A lot of what actually gets a book done is writing consistently. Turning up at the page daily and getting words onto it is a big ‘must do’ if you want a book to your name. Writing weekly is less effective as it will take you longer to get going each time and you will stop writing sooner than if you turn up daily. If you don’t find that writing comes naturally to you, this may be an horrific idea so you may want to build your writing up gradually. It might also help you to plan what you are going to write so you don’t arrive at the page with a blank mind.
Blog it out
If developing your writing habit by writing your book feels too daunting, you might want to start by blogging instead. If, like me, you feel moved to commit to a period of blogging it will help you to develop that habit faster.
I have recently committed to 365 blog posts – i.e. one blog post a day for a year – but this is a big commitment (and I have to tell you that on day 65 I am worried about what else I am going to find write about in the next 300 days!). Other, less daunting blogging periods you can opt for are 30, 60 or 100. If you are clever, you can write a lot of reusable content or even create a book from you blogging content when you are finished, and just think how much content you will have for your website when you are finished.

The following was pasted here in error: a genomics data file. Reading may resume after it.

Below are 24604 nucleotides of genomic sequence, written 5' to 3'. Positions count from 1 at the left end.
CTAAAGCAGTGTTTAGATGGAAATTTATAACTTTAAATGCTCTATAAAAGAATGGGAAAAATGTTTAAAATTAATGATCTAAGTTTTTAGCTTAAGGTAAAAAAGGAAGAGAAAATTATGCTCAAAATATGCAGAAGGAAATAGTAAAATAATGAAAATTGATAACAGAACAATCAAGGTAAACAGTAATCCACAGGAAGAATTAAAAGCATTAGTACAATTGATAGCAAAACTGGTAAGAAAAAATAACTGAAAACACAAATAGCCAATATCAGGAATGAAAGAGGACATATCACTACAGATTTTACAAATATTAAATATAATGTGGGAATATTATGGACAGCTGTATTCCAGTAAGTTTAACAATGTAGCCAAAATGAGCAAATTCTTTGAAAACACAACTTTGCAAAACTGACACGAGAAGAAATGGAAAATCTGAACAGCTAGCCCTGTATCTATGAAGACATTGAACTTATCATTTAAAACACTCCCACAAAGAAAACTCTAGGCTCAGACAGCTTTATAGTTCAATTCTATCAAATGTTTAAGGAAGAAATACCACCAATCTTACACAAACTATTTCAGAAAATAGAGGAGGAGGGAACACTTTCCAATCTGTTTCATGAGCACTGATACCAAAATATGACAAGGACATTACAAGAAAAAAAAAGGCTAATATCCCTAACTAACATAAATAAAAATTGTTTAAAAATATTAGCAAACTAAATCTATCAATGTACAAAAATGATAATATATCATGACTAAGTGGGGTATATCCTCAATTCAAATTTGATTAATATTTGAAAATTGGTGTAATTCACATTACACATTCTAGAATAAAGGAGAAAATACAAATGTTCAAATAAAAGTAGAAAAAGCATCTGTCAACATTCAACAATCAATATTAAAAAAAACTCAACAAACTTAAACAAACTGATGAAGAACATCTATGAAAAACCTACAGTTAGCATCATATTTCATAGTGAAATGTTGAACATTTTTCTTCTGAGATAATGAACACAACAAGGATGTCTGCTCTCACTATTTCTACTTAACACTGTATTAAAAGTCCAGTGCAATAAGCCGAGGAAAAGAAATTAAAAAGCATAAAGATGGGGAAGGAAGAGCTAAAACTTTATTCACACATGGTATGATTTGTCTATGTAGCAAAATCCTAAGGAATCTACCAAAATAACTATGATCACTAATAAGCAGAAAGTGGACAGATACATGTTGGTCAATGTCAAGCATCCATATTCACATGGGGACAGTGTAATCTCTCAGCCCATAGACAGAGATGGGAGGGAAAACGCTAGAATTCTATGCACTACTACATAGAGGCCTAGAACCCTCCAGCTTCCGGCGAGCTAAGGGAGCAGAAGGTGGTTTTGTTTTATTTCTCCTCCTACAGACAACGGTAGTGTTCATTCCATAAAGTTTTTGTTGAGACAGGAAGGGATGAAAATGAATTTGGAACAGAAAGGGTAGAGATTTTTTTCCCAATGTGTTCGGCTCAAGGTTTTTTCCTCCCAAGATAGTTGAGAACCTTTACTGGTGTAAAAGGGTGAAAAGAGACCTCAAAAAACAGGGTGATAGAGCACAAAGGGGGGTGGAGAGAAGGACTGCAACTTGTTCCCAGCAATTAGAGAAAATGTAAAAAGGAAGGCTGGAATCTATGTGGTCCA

If blogging feels like too much work, you could begin by writing a diary or by recording your thoughts and ideas. Although you will not be publishing this writing, it still counts. Famously, Julia Cameron recommends writing three pages of A4 or Foolscap each morning on waking – they are aptly called the Morning Pages. This is non-stop stream-of-consciousness writing that gets your thoughts out of your head. The purpose is two-fold: it gets you to write consistently, and it helps you overcome your creative blocks. Take a look at Julia Cameron’s book The Artist’s Way if you want to find out more.
If Morning Pages don’t appeal, you can simply write a journal or diary of your thoughts. You can write long-hand or in Word or in a tool like Evernote – it doesn’t matter. Just choose a method you enjoy and that is easy for you.
However, you choose to write, commit to doing it for at least 30 days because this will help you develop it into a habit and what matters is the habit. The words you write may not be very important (unless you’re blogging or writing articles, of course) it’s getting fluid and into a state of flow as you write that are both important factors.
If you can develop the habit of sitting down to write daily (no matter when, where or how), whether that means writing your book, an article or a blog post, you will begin to feel like a writer. More importantly, you will start to develop your unique writing ‘voice’ and this will make writing much more comfortable and natural. So get a new habit, develop the writing habit.
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